High school senior Erica Morgo says she likes what she sees when she looks in the mirror, but that was not always the case. Erica was bullied horribly by her classmates in middle school.
"In sixth grade I was in the bus, and a lot of boys made fun of me for having a big nose," Erica said. "They would call me Pinocchio. And in school, in class, people would point it out. I felt helpless. I felt like a loser."
The situation grew so severe that Erica grew depressed and started missing school. She estimates she missed a total of month's worth of classes to avoid the taunts of classmates. Finally, one night she says she couldn't take the teasing any longer, and decided to take matters into her own hands.
" I tried breaking my nose once. I was so fed up with the bullying that I tried banging my face against the door," she said.
After the incident, her mother, Dana Manzella, said she knew that she had to do something. She decided to allow her then 15-year-old daughter to undergo cosmetic surgery to shape her nose to her liking.
"I think that was definitely a good decision, because it brought her back -- her self-esteem back up to be able to do activities that she did before, with comfort," Manzella said.
Erica is among a small but growing number of teenagers who say being teased or bullied prompted them to consider or even undergo cosmetic surgery. Nearly 90,000 teenagers had cosmetic surgery in 2007, and doctors say the numbers are growing.
"I do see a fair amount of parents coming in with their child because of bullying and teasing and feelings of self-consciousness," Dr. Michael Fiorillo, a cosmetic surgeon, said. "My preference is, of course, to work out the issues first, the bullying, the teasing. But there are certain situations where people are mature enough. And surgery is a final resort."
Erica Morgo's younger sister, Breanna Morgo, was teased as a small child for her droopy grin. To even out her daughter's smile, Dana Manzella allowed to her daughter to begin Botox injections at age 5.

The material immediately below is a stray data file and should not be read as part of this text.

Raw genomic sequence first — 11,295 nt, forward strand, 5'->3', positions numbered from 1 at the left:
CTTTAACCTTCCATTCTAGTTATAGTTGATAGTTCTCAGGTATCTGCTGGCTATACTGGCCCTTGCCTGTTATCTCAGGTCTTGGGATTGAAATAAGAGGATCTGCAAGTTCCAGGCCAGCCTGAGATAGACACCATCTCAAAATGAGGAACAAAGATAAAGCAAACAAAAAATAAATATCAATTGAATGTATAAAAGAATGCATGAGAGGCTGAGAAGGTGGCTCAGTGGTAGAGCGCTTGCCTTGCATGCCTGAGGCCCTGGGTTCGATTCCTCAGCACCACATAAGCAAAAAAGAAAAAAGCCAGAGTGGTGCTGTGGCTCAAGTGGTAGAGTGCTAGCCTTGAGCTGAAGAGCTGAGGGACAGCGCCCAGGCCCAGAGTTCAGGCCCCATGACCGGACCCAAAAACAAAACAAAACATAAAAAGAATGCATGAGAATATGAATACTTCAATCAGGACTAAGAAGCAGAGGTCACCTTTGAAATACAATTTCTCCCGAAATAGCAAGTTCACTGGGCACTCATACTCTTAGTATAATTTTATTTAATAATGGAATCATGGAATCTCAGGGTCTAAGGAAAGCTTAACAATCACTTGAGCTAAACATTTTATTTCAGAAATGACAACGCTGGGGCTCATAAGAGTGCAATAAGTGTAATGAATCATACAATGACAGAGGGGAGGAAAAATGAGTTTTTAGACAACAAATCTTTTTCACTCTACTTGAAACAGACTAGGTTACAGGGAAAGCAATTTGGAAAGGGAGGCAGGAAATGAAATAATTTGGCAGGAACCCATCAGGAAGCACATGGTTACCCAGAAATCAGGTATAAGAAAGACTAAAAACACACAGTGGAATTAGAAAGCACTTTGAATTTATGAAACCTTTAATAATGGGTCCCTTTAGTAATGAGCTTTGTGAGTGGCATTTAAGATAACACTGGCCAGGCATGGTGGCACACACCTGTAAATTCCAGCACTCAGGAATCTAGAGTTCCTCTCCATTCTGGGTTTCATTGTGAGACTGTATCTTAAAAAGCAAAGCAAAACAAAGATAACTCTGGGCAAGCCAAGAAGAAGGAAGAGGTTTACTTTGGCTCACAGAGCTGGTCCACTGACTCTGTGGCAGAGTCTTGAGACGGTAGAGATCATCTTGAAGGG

"We only do it twice a year in September for school pictures, and then again in June for her birthday," Dana Manzella said, referring to the Botox.
But while teens like Erica Morgo say plastic surgery helped them gain self-esteem, critics say they're potentially losing on a number of levels.
"The idea of someone getting plastic surgery to avoid bullying seems to me as crazy and worrisome as if a black person were to go to a doctor and say, 'I wanna become white to avoid racism,'" Dr. Ned Hallowell, a child psychiatrist, said. "The problem is clearly with the phenomenon of bullying, and not with the person's nose."
Hallowell said parents who allow their teens to get plastic surgery may be putting them at risk, both psychologically and physically.
"Any time you have any kind of surgery, there's risk of infection, risk of -- the wrong patient getting the wrong procedure," Hallowell said. "So, you [want to] have darn good reasons for doing it. And when you do the risk-benefit analysis, cosmetic surgery, to avoid bullying, unless you are severely deformed, clearly doesn't pass the test."
Hallowell says teens who are determined to have cosmetic surgery should, at the very least, wait until they've reached adulthood.
That's what Michelle Martin did. For years, the 19-year-old says she was teased for having a small chest. "People were just mean, Martin said. " Like, I felt ugly. I felt, like, undesirable."
Martin said her mother told her repeatedly she didn't need a breast augmentation, but Martin thought otherwise. And last week, she traded in her A cup bras for D size breasts.
Martin said the painful recovery and scars from the surgery were a small price to pay to make up for the scars left by years of teasing and feelings of inadequacy. She said she "absolutely" feels prettier.
"This was just something to make me feel better. To make me happy. To make me feel like a beautiful woman".